Organizations collect more and more personal data these days—from customers and employees. With all of this new data in their hands, organizations may be tempted to hold onto it without an express purpose, or they may be unsure what to do with it once it has served its original purpose.
Whenever data leaves the control perimeter of a company, there is a risk that the data will not be protected at the same level of security that is required by company policy. It is essential that data created, stored, manipulated or transmitted by a third party on the company’s behalf be accorded the level of protection that is defined by the company’s standards and policies.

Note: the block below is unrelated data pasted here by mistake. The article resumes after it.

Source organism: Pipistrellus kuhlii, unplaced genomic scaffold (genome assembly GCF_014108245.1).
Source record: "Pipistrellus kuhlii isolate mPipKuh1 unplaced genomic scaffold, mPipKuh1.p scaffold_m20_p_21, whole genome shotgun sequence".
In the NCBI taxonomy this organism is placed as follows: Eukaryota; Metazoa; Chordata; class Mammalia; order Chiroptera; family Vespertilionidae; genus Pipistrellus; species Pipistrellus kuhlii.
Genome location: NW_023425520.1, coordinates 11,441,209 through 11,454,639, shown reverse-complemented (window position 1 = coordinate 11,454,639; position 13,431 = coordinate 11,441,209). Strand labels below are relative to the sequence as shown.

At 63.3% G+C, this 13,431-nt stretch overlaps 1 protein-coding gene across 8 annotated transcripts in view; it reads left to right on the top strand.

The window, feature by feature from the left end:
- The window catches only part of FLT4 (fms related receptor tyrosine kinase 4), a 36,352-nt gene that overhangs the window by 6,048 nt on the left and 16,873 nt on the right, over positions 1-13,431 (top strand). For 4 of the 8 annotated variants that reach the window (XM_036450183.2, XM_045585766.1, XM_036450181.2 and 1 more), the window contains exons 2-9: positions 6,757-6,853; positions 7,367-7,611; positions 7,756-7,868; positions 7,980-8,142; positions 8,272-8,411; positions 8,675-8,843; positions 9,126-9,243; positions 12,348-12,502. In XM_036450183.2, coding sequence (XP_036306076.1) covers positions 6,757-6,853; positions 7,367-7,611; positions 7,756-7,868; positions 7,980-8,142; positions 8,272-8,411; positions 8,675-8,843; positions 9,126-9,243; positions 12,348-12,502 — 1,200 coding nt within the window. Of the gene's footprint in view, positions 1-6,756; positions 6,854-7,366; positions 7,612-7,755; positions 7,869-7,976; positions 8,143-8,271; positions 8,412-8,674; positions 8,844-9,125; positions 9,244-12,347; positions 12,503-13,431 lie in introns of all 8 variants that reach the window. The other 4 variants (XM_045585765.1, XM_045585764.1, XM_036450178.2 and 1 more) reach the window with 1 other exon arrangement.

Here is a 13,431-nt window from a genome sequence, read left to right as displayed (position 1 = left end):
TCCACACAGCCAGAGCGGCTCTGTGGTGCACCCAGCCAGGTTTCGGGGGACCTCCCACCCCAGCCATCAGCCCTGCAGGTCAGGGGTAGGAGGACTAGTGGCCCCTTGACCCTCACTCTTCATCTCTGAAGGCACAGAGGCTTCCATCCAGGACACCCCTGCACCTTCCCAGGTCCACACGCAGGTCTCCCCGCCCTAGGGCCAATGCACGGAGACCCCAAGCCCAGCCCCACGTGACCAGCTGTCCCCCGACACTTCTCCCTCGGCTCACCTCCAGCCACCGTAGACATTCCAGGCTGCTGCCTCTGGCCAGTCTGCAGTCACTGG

When a support worker at an evangelical Christian organization that runs homes for persons with developmental disabilities entered a same-sex relationship, the organization found the worker had breached its "Lifestyle and Morality Statement," which prohibited homosexual relationships. The organization, Christian Horizons, eventually terminated the employee on that ground, and the worker complained of discrimination to the Ontario Human Rights Tribunal.